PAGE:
Any new direction within a field will prompt serious questions and theoretical debate, as well as professional turf guarding and differences of opinion over distribution of scarce resources. The Commission recognized that critics of prevention efforts have argued that emphasis on prevention will direct resources away from the many in need of treatment. Yet, of the seriously disabled, only one in five receives treatment, and those who receive treatment are not necessarily those in greatest need. Certain groups--minorities, children and older p e r s o n s - - h a v e been chronically underserved. The National Mental Health Association and other organizations work hard to ensure appropriate treatment services and research to produce new knowledge about treatment. But treatment must be augmented by efforts to keep people from needing mental health services in the first place. Decreasing the number of new cases of a disorder will enable t r e a t m e n t professionals to serve better those who do become ill and disabled. Expanded research initiatives directed toward prevention are urgently needed, and interventions already known to be effective must be implemented.
Questions of Cause and Effect In the development of mental-emotional disabilities, there rarely is a one-to-one correspondence between a specific cause and a specific disorder. We might wish that a bacterium or virus could be identified, a single gene or clear biochemical marker. Instead, current knowledge clearly indicates complex interactions of a number of factors. For example, it is known that stressful life events, especially multiple stressors, often precede the onset of severe disorder. A major study by the Institute of Medicine of the National Academy of Sciences found that, for a significant number of people, bereavement is a predisposing condition for extended serious depression. Likewise, researchers are finding that emotional distress often is the springboard for seeking escape in alcohol and drugs. Disability often progresses along a continu u m from troublesome but not disabling symptoms to breakdown. The fact that emotional pain can give rise to physical and emotional disabilities of many different kinds may well be the most important twentieth century finding in the health field. Multiple and complex etiologies, together with the variety of possible resulting disorders, form a complicated picture. But the complexity of the task is no excuse for abdicating the job. Congress first voted money for cancer research almost 100 years ago, and this year more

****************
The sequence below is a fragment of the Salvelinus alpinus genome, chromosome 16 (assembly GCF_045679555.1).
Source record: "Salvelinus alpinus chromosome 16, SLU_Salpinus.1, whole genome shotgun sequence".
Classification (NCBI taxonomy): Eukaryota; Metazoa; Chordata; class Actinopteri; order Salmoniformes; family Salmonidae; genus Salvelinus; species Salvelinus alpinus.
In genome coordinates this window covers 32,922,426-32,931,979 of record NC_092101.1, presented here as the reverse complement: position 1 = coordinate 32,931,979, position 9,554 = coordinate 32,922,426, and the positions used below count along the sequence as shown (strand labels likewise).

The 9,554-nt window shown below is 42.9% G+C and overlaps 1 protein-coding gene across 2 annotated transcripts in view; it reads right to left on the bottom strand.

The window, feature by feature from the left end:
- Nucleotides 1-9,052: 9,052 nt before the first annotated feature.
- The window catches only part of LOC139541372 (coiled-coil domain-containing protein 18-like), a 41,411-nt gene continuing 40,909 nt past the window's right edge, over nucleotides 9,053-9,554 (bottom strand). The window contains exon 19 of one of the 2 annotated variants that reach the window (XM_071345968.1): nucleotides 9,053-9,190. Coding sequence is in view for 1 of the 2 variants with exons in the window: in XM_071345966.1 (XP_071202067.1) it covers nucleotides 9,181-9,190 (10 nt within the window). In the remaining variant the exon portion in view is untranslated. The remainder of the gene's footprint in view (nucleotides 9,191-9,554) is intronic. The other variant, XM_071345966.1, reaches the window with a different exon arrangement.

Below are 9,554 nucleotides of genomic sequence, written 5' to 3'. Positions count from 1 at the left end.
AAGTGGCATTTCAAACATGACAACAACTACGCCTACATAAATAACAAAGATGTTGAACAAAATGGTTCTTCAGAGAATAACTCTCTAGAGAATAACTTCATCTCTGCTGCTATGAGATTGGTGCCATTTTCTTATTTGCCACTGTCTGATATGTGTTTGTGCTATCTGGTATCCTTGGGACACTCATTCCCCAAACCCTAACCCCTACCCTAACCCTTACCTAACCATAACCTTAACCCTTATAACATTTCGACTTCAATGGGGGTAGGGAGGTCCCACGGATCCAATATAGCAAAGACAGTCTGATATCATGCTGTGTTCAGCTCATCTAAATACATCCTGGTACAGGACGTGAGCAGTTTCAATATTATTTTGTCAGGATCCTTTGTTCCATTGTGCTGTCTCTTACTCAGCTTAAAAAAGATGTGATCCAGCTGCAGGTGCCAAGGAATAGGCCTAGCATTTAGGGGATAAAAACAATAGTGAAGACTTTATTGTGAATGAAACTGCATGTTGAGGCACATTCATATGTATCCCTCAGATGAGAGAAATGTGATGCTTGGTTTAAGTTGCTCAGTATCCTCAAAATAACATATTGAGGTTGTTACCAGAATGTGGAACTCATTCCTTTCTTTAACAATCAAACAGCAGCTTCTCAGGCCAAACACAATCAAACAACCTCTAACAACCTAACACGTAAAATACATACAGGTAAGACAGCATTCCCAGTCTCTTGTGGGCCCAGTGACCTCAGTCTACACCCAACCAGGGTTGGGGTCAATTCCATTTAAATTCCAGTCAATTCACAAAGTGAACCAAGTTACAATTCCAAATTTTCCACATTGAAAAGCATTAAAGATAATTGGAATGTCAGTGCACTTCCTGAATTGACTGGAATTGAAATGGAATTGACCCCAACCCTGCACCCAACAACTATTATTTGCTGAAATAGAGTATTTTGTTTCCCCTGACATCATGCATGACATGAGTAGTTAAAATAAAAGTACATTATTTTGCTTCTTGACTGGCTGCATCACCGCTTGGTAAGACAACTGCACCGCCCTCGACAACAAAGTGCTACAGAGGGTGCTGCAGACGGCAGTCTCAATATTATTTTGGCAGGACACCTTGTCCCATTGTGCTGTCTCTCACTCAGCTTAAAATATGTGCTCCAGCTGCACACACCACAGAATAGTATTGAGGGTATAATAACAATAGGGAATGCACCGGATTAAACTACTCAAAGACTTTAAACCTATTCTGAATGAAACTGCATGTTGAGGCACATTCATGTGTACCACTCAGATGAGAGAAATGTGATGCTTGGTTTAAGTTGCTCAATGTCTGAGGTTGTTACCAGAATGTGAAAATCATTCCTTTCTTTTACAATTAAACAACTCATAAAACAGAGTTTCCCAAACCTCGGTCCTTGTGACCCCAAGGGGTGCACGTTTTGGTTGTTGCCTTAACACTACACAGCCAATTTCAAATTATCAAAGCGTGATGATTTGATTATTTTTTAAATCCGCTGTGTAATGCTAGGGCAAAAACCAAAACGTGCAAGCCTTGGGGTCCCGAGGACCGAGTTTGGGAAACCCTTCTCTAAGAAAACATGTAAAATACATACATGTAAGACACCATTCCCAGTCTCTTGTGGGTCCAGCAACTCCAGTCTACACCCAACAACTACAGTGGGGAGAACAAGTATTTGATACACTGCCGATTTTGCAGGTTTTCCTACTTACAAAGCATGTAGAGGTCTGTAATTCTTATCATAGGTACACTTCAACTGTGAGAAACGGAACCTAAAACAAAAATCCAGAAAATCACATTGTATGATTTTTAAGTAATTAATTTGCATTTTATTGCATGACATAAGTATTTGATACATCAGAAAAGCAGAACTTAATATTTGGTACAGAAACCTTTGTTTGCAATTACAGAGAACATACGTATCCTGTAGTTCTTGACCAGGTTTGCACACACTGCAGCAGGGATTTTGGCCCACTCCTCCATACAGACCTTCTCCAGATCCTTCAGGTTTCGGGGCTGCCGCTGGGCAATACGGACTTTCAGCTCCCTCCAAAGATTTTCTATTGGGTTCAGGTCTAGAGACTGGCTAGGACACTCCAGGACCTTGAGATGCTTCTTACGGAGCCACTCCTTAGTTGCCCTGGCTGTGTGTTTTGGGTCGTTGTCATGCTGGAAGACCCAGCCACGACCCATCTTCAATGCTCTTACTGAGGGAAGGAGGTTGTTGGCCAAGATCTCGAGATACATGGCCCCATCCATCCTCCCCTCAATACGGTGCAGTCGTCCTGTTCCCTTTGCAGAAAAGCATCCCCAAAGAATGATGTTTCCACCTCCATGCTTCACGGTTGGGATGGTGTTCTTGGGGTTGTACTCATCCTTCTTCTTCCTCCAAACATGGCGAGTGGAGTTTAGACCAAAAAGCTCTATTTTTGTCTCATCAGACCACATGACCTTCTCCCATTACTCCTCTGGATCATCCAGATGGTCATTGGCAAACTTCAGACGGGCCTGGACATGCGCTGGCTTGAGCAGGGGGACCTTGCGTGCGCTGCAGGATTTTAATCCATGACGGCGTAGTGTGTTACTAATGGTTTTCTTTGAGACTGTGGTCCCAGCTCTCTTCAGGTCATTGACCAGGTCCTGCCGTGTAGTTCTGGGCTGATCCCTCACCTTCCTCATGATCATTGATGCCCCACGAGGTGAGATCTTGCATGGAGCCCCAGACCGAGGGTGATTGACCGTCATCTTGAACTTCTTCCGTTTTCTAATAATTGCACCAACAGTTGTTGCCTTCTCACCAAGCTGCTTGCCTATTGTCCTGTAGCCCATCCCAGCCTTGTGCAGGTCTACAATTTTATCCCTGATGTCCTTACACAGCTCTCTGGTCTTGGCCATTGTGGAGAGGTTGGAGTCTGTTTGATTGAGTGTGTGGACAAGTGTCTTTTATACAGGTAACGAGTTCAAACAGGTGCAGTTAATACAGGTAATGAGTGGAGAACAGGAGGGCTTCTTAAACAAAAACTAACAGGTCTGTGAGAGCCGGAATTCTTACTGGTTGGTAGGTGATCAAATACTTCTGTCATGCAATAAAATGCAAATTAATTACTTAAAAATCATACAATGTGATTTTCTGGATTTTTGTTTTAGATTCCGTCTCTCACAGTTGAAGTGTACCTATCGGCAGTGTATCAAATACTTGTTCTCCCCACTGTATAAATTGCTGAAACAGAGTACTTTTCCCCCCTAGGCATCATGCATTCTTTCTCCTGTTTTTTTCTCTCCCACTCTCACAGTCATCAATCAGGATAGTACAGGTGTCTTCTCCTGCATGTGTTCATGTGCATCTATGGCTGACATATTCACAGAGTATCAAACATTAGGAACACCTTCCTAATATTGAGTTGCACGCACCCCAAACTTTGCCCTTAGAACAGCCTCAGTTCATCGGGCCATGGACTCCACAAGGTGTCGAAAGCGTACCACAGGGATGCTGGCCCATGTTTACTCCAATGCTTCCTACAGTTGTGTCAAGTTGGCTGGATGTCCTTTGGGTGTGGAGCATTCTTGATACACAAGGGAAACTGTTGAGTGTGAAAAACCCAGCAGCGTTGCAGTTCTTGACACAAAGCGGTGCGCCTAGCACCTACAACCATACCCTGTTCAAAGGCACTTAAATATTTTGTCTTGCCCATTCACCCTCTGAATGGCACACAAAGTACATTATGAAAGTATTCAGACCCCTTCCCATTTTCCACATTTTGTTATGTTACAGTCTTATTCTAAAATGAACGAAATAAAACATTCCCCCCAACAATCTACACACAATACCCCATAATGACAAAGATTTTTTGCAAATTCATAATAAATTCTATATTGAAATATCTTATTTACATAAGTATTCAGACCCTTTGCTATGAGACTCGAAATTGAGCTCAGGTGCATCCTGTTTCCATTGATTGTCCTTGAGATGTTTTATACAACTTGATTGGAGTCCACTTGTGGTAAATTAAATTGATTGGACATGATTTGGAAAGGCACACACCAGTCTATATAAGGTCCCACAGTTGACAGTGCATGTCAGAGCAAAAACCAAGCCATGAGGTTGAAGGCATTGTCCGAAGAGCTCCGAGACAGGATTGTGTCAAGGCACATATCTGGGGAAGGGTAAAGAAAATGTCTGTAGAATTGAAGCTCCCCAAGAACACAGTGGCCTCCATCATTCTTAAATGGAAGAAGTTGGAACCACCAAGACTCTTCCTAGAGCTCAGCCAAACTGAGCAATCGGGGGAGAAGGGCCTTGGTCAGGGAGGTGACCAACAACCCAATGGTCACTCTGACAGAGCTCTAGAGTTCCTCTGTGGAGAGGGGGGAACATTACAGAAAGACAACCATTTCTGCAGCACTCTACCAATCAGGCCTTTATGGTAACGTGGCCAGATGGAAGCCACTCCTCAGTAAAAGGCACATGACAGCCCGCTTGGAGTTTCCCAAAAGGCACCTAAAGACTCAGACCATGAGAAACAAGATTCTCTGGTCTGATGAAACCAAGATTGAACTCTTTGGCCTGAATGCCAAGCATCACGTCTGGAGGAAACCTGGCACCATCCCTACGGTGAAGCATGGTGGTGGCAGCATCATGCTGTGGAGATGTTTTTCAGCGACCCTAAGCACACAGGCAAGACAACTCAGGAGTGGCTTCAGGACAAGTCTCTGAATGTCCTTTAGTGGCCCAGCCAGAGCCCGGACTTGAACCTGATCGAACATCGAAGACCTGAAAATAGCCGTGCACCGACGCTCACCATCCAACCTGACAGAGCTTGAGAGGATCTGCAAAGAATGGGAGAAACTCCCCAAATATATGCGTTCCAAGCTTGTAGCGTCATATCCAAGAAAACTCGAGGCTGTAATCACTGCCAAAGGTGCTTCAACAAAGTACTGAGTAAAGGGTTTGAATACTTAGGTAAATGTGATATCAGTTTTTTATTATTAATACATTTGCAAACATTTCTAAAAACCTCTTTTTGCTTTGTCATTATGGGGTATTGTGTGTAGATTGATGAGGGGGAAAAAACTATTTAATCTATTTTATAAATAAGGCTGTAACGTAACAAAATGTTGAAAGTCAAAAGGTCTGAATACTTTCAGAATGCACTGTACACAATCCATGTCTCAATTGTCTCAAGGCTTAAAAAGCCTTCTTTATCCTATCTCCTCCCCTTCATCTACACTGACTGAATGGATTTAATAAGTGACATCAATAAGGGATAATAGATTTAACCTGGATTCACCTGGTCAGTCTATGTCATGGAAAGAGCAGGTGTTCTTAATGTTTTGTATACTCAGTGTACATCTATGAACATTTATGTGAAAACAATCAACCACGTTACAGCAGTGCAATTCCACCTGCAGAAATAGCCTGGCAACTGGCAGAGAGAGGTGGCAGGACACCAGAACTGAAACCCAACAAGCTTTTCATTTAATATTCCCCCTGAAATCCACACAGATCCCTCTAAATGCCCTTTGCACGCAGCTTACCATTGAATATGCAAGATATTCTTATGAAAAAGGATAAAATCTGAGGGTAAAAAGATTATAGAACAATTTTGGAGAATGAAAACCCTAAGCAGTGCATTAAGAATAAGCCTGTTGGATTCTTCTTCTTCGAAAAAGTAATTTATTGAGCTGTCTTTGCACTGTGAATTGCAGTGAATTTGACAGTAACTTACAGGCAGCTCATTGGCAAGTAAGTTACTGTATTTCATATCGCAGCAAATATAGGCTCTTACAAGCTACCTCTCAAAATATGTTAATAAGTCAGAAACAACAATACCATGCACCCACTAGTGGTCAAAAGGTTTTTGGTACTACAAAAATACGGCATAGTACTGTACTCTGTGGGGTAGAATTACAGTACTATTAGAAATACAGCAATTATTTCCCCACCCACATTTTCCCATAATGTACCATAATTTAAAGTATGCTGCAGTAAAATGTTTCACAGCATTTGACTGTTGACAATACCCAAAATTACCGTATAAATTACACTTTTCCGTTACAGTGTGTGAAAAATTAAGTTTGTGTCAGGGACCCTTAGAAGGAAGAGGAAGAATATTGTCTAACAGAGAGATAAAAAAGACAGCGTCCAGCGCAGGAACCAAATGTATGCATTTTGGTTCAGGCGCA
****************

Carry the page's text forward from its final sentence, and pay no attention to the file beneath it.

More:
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t h a n one billion dollars a year will be spent. We still cannot prevent or cure all forms of cancer, but we are much farther a l o n g - - a n d no one is talking about giving up. Mental-emotional disorders are as complex and devastating in effect; their prevention will be accomplished through such a serious commitment.
Scientific Basis Those who argue against prevention sometimes demand a level of scientific proof they do not require of their own or other fields. Our view is t h a t the highest standards for scientific inquiry be the rule for all mental health endeavors. Findings based on scientific research were the basis for determining current knowledge for this report.
Professional Roles We believe t h a t mental health clinicians have an important but not necessarily dominant role to play in prevention. Therapists can provide clues to focus efforts to develop preventive interventions and can be advocates for prevention. But therapists who have spent their lives learning how to treat disorders may have neither the interest nor the requisite skills for prevention activities. Prevention requires a particular attitude and some special abilities. The time has come to train new professionals and add a new dimension to existing professions in mental and physical health care, social service and education.
Individual Responsibility We are increasingly aware t h a t each of us has a major responsibility for our own health, t h a t our life-style, habits and behavior to a great extent determine whether our bodies and minds are healthy. The information brought to this Commission and the changes recommended will help us understand and meet t h a t personal and fundamental responsibility for our own and our children's mental health.